State code requires 180 instructional days per school year.
“I don’t understand why such an expansion of eLearning would not be taken back through the Indiana General Assembly to ensure we have sufficient legislative direction with respect to virtual attendance,” Oliver added.
Board member Dan Elsener echoed that sentiment. He added that while eLearning might be a good enhancement for classroom activities, he doesn’t see it as a replacement for an instructional day.
“We have no business reducing school days,” Elsener said. “It may be convenient in the short-term, but…that’s not leadership.”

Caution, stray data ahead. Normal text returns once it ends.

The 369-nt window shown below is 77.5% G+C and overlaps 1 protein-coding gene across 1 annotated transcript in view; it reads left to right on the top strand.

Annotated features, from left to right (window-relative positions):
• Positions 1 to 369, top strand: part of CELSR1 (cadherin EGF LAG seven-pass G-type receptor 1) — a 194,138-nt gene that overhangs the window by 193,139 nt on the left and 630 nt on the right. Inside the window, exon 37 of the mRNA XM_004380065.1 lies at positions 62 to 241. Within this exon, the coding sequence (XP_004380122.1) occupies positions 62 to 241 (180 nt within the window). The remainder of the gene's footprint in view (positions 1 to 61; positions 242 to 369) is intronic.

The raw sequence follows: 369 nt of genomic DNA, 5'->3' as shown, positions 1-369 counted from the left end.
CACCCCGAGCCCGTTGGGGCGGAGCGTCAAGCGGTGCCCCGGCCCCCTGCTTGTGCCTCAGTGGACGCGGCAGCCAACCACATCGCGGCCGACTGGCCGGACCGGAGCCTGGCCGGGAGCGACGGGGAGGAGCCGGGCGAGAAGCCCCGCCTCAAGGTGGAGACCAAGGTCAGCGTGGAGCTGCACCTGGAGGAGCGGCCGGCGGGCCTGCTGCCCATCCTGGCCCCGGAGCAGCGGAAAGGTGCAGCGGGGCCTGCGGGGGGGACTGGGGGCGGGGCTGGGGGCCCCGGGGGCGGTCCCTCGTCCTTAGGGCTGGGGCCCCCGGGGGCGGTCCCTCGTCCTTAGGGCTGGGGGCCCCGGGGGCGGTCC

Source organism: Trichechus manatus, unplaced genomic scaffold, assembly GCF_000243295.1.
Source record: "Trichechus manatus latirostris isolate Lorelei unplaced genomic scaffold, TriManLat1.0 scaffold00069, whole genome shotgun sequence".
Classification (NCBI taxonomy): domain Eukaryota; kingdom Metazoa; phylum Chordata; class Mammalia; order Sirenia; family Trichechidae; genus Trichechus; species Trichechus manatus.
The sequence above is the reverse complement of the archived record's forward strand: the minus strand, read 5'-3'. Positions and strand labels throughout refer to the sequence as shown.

According to IDOE guidance, school corporations may allow students to complete their classwork online during snow days.
State superintendent Glenda Ritz and members of the State Board of Education focused on turnaround efforts during their monthly meeting in December.
The end of the calendar year means some clarity for the state’s failing schools as to how they’ll move forward with turnaround efforts.
At their meeting Wednesday, the State Board of Education heard recommendations from an outside consultant as well as the board’s three-person committee on School Turnaround.
That committee has spent the fall meeting with leaders from the state’s nine ‘failing’ schools, and compiled a list of options for the board to consider. We’ve already reported about those options, but here’s a recap of the highlights: